In the first part of this LAB setup guide, I described the hardware selection process.
In the second part, I described the hypervisor selection and installation.
In the third part, I described VM guest considerations and preparations.
In the fourth part, I described Configuring Server 2012 VM as DC with DNS and DHCP using PowerShell
In the fifth part, I described easily creating (many) proper AD users with PowerShell
In this post I will describe creating a local PowerShell v3 Help Repository.
First of all, let me explain what a local PowerShell v3 Help Repository is and why you might want it. With PowerShell v3 not all help files are included. You can however always selectively download the latest versions of the help files (for specific commands). This saves space and also makes for a more flexible system where help files can be updated more easily.
Downloading the updates to the help files requires an internet connection however, and this might not be possible or desirable in many situations. Also if every server would download these files from the internet, this would waste internet bandwidth. Microsoft realizes this and provides you with the option to create a local PowerShell v3 Help Repository.
My script to create this local PowerShell v3 Help Repository can be found here. The basic steps include:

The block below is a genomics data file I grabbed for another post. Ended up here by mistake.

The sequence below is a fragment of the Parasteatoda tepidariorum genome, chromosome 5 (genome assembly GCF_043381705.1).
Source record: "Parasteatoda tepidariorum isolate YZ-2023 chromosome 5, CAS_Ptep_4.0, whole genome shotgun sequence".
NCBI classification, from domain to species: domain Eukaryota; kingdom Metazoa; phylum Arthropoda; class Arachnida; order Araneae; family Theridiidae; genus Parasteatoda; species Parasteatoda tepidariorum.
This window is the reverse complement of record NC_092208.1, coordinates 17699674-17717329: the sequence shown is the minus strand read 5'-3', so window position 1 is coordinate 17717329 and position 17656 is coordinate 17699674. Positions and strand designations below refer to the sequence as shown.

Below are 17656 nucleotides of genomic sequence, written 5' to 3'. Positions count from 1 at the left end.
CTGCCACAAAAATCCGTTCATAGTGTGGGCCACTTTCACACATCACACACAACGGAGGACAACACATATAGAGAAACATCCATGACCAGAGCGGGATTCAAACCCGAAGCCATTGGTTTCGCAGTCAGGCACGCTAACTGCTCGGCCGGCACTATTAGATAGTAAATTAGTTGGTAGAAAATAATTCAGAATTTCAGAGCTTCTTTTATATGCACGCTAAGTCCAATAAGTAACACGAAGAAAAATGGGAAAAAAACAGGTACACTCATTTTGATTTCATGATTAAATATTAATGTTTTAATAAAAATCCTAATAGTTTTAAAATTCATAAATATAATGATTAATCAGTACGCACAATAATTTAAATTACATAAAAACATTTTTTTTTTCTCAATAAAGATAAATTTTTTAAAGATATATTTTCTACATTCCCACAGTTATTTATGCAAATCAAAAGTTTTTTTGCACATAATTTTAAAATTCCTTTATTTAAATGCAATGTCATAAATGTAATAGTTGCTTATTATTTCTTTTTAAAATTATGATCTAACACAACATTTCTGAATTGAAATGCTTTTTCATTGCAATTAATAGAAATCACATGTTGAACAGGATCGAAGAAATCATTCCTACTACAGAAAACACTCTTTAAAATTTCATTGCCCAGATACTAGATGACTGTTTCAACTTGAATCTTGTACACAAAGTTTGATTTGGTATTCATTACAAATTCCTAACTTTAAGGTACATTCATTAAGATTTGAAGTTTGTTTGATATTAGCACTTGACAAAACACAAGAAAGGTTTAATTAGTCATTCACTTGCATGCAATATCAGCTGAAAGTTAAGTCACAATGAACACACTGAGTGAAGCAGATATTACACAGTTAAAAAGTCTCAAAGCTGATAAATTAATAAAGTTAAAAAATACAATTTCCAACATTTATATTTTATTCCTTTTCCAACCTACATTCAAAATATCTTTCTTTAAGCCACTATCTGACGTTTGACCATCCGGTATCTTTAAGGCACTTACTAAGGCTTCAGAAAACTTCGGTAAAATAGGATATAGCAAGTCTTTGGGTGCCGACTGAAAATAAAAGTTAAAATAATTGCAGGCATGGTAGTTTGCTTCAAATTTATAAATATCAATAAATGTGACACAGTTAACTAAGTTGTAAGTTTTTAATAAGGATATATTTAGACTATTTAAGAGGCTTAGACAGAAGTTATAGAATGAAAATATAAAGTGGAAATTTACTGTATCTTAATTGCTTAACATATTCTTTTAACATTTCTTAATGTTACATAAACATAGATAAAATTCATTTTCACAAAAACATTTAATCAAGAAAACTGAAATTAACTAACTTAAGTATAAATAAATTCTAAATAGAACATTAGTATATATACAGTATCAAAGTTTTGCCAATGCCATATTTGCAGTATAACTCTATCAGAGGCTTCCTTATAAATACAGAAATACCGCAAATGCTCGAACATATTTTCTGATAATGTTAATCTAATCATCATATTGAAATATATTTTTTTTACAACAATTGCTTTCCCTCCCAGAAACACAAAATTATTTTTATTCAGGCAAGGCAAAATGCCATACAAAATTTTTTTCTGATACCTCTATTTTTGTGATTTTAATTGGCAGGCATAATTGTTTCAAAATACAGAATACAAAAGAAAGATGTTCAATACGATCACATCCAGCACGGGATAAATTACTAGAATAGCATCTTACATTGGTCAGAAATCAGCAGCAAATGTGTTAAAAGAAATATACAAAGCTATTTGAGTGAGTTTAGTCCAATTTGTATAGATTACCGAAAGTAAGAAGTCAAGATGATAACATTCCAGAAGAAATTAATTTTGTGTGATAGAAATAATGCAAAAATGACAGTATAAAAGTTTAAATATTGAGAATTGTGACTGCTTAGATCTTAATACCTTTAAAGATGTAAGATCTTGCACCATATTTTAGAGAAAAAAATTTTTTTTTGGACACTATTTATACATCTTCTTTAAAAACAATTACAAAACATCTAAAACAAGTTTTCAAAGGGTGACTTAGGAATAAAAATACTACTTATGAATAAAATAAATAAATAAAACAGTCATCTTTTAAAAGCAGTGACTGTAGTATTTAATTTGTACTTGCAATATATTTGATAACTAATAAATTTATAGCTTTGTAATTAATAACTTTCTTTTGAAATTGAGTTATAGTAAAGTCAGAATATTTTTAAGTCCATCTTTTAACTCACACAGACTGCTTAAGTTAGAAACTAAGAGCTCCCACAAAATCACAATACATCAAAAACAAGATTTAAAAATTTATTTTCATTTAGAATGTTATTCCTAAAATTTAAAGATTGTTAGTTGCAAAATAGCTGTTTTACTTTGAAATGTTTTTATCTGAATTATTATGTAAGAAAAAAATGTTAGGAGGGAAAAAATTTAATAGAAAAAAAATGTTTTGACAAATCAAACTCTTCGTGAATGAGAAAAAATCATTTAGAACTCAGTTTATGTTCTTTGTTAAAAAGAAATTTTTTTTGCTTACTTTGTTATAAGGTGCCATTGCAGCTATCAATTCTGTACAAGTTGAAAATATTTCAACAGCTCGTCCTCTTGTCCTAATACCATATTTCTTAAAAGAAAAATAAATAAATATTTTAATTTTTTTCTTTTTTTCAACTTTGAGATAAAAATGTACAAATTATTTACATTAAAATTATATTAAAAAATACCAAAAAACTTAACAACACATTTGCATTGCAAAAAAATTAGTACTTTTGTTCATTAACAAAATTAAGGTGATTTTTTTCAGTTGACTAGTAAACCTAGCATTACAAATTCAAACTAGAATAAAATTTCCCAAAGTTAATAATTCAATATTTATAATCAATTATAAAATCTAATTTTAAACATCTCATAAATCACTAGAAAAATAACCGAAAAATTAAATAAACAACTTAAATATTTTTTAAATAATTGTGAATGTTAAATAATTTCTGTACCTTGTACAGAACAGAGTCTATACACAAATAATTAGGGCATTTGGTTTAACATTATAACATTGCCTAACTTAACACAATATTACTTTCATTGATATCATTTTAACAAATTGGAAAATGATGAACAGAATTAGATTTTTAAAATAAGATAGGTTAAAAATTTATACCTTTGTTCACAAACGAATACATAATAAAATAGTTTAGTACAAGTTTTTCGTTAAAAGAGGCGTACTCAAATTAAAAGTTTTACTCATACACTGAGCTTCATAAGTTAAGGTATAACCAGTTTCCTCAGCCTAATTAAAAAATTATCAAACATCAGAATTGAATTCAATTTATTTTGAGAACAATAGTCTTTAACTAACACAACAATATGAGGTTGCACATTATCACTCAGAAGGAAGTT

- Create a folder where the Help files will be stored.
- Share the folder.
- Create a scheduled task to daily update the help files in .the share
- Create a file in the share that contains the command that needs to be run from another server to update its help files using the local repository (so you don’t have to remember the command).
As stated in step 4, you can manually update the help files. Personally I prefer creating a GPO that creates a scheduled task on every other system to update the help files on a regular basis using the local repository share you just made. This way when you need the help files, you don’t have to wait until the update has been completed and you also don’t have to rely on internet access.
Personally I would have preferred it if Microsoft also offered an option to deploy the help file updates using WSUS. But for now, this will have to do.